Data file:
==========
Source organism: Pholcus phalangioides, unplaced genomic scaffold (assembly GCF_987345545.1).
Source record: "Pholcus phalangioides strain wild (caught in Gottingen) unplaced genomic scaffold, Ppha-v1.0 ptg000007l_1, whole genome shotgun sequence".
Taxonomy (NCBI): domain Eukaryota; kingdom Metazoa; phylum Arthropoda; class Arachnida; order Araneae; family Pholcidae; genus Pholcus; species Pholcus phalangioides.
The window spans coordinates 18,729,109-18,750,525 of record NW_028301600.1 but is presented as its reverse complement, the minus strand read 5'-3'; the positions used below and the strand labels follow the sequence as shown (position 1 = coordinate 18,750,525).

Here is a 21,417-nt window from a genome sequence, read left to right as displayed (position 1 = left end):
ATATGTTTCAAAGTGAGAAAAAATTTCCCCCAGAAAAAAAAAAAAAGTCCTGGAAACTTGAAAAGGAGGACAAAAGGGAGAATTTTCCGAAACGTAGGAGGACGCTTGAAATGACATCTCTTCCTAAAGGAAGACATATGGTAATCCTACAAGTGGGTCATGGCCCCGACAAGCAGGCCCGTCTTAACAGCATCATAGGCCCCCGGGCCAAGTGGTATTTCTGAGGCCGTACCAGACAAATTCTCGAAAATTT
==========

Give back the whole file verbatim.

Source organism: Pholcus phalangioides, unplaced genomic scaffold (assembly GCF_987345545.1).
Source record: "Pholcus phalangioides strain wild (caught in Gottingen) unplaced genomic scaffold, Ppha-v1.0 ptg000007l_1, whole genome shotgun sequence".
Taxonomy (NCBI): domain Eukaryota; kingdom Metazoa; phylum Arthropoda; class Arachnida; order Araneae; family Pholcidae; genus Pholcus; species Pholcus phalangioides.
The window spans coordinates 18,729,109-18,750,525 of record NW_028301600.1 but is presented as its reverse complement, the minus strand read 5'-3'; the positions used below and the strand labels follow the sequence as shown (position 1 = coordinate 18,750,525).

Here is a 21,417-nt window from a genome sequence, read left to right as displayed (position 1 = left end):
ATATGTTTCAAAGTGAGAAAAAATTTCCCCCAGAAAAAAAAAAAAAGTCCTGGAAACTTGAAAAGGAGGACAAAAGGGAGAATTTTCCGAAACGTAGGAGGACGCTTGAAATGACATCTCTTCCTAAAGGAAGACATATGGTAATCCTACAAGTGGGTCATGGCCCCGACAAGCAGGCCCGTCTTAACAGCATCATAGGCCCCCGGGCCAAGTGGTATTTCTGAGGCCGTACCAGACAAATTCTCGAAAATTT